World news story
UK and India join hands to tackle the drug resistant infections
Taking one step further in their fight against drug resistant infections the UK and India came together once again.
Dame Sally Davies, UK Chief Medical Officer (CMO), and an international champion in the fight against anti microbial resistance and Hala Audi, lead for the Lord O’Neill review of AMR, visited New Delhi from 23 to 26 February to participate in Indian government’s landmark antimicrobial resistance conclave. They were joined by Tamar Ghosh, lead for the Longitude Prize – the UK government’s £10 million prize to tackle AMR.
UK’s Chief Medical Officer was the keynote speaker at the 3-day international conclave on AMR. At the conclave, Indian Union Minister for Heath, Sri JP Nadda, announced that AMR was the world’s number one public health challenge and stressed the importance of prevention including Indian government’s Swacch Bharat (Clean India) campaign and the universal immunisation programme. He also launched a ‘Red Line’ campaign across traditional and social media, aimed at stopping the misuse of antibiotics.
At the conclave, the CMO and other UK participants met with, health ministers from across South East Asia and with, the senior leadership of the World Health Organisation to discuss possible action in the region to combat AMR, and how UK could support this. Other countries represented at the conclave were the US, France, Japan, Sweden, and the Netherlands.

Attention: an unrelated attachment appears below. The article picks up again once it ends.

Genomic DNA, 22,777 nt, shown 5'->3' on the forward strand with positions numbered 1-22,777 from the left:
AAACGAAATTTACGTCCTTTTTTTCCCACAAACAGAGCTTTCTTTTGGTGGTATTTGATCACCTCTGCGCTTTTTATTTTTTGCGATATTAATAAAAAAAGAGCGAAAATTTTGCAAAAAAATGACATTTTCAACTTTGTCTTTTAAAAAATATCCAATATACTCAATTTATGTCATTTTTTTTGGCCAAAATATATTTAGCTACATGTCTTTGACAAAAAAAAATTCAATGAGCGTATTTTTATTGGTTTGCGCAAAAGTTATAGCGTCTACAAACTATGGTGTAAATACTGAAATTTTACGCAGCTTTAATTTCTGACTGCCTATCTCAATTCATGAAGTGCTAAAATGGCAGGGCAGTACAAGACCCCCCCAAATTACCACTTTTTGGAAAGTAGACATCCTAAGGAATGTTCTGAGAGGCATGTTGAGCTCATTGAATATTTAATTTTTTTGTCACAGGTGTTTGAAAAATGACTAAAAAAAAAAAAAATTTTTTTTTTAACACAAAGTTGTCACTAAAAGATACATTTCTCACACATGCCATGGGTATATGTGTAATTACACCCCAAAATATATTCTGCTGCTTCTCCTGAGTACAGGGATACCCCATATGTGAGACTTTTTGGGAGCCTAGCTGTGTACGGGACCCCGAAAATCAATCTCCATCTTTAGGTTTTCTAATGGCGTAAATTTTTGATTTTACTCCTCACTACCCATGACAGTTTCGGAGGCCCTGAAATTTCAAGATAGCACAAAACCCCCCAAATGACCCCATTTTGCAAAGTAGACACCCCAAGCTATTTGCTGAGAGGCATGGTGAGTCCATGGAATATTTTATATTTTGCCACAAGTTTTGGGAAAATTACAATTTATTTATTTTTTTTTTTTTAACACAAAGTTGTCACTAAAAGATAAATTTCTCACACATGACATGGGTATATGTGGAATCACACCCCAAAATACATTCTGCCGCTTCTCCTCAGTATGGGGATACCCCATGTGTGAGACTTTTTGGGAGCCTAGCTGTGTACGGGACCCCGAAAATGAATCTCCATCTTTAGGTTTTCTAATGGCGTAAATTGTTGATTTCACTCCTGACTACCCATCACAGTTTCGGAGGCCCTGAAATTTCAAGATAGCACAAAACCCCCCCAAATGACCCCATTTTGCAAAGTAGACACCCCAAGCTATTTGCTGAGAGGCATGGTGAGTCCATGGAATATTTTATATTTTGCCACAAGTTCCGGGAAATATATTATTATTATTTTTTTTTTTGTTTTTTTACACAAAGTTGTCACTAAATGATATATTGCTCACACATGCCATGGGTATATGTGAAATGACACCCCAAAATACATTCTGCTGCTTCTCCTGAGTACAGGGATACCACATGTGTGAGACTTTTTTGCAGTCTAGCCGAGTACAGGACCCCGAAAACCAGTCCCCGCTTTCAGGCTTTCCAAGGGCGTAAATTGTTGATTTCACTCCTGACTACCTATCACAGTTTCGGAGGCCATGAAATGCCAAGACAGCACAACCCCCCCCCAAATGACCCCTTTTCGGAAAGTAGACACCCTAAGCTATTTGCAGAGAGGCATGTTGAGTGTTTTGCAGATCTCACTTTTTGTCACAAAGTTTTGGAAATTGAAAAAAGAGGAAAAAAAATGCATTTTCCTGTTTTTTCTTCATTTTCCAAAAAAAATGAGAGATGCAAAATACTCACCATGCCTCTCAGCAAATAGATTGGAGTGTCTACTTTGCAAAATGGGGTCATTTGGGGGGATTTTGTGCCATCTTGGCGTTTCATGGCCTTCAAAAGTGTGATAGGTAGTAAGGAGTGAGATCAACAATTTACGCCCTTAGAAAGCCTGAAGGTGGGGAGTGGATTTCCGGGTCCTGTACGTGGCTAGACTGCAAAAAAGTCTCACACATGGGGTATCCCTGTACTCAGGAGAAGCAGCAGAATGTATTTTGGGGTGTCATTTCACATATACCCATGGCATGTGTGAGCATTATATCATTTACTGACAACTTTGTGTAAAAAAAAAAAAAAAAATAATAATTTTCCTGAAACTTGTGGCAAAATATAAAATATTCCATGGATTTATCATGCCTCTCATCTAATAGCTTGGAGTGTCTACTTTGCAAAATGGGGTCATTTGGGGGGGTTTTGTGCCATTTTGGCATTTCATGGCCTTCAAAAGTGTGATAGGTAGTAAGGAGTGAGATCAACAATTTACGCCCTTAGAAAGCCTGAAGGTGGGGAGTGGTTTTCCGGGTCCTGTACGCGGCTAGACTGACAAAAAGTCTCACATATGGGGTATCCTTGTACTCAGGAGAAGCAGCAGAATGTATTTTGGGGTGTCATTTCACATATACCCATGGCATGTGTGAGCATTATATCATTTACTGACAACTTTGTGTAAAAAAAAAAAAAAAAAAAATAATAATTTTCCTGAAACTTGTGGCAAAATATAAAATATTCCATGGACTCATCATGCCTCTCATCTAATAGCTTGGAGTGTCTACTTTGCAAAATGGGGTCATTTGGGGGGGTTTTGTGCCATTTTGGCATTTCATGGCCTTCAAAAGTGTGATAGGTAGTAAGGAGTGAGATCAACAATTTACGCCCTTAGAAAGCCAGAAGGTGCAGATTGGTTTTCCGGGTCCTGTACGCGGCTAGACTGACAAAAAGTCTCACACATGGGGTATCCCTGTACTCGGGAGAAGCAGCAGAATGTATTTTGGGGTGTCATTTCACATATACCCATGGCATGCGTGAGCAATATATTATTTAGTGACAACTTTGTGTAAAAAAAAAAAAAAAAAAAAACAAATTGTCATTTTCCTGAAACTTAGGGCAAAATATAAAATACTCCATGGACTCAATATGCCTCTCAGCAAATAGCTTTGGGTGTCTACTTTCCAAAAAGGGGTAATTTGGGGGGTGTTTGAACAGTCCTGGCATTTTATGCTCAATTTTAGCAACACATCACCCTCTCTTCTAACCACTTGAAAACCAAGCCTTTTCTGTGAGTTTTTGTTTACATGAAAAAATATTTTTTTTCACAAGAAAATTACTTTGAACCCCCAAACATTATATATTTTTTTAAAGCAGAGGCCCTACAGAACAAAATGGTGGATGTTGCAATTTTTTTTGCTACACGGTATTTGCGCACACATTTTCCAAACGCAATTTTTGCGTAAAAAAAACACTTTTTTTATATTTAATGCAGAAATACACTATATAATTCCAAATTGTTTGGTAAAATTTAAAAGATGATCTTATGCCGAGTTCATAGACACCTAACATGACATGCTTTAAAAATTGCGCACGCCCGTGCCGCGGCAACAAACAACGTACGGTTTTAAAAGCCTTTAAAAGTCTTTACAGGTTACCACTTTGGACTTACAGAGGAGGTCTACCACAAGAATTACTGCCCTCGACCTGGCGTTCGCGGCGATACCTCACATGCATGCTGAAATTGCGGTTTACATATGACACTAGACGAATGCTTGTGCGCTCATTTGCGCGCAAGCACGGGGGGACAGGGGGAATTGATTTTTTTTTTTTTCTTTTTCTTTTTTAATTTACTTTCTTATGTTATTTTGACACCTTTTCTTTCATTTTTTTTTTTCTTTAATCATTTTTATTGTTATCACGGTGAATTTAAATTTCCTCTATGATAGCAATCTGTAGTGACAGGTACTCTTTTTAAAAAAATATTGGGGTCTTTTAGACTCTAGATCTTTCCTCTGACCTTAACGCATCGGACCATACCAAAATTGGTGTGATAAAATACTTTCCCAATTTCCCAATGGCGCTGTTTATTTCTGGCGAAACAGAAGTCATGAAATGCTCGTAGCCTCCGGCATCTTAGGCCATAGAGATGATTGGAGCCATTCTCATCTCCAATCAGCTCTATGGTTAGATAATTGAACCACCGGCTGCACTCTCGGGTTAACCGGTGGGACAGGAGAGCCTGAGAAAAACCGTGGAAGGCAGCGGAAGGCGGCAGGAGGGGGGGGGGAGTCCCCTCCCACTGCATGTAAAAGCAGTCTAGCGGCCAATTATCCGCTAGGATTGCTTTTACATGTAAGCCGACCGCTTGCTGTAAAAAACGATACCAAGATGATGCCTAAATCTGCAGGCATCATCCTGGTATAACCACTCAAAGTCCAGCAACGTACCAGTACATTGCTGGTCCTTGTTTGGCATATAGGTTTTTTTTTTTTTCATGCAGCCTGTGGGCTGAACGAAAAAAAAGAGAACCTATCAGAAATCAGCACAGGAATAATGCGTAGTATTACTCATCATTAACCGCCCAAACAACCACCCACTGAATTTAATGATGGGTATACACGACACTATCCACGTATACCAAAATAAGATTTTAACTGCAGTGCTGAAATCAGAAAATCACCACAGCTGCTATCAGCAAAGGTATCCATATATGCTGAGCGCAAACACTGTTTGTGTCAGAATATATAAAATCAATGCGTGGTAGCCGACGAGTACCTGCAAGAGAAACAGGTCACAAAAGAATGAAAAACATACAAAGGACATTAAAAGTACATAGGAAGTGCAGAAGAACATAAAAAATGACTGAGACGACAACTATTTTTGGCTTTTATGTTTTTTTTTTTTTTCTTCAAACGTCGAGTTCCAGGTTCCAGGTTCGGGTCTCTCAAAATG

While in India, the CMO had an engaging discussion with Dr. Panagariya, India’s G20 Sherpa, on the economics of AMR, and why it requires action from the G20. Panagariya showed particular interest in price mechanisms, controlling manufacturing pollution, and a global awareness campaign. He also committed to having his team engage more closely with Lord O’Neill’s team on AMR at the G20. The CMO met leaders from the bureaucratic and scientific community, including the Chief Scientific Adviser to the government, Dr. Chidambaram, as well as top officials from Department of Biotechnology, Department of Health Research, Department of Health and Family Welfare, and Department of Animal Husbandry, Dairy and Fisheries with whom she discussed the importance of coordinated, cross-sectoral action to combat AMR. The Secretary, Ministry of Health, expressed interest in India to becoming one of the leaders of the ‘Friends on AMR’ group. A key theme emerging from all of the CMO’s meetings in India was the need to share information and for stronger, cross-sectoral coordination within India.
The CMO also gave a keynote address at the 17th International Congress on Infectious Diseases (ICID) in Hyderabad, speaking to more than 1600 participants at this conference, which has come to the Indian subcontinent for the first time. At this global conference, she focused on the problem of AMR, and how policy and actions need to be framed and implemented to tackle it.
AMR or ‘antimicrobial resistance’ is the term used to describe drug-resistant infections, sometimes referred to as ‘superbugs’. Antimicrobials include antibiotics (which act only on bacteria), antivirals, antiparasitics and antifungals.
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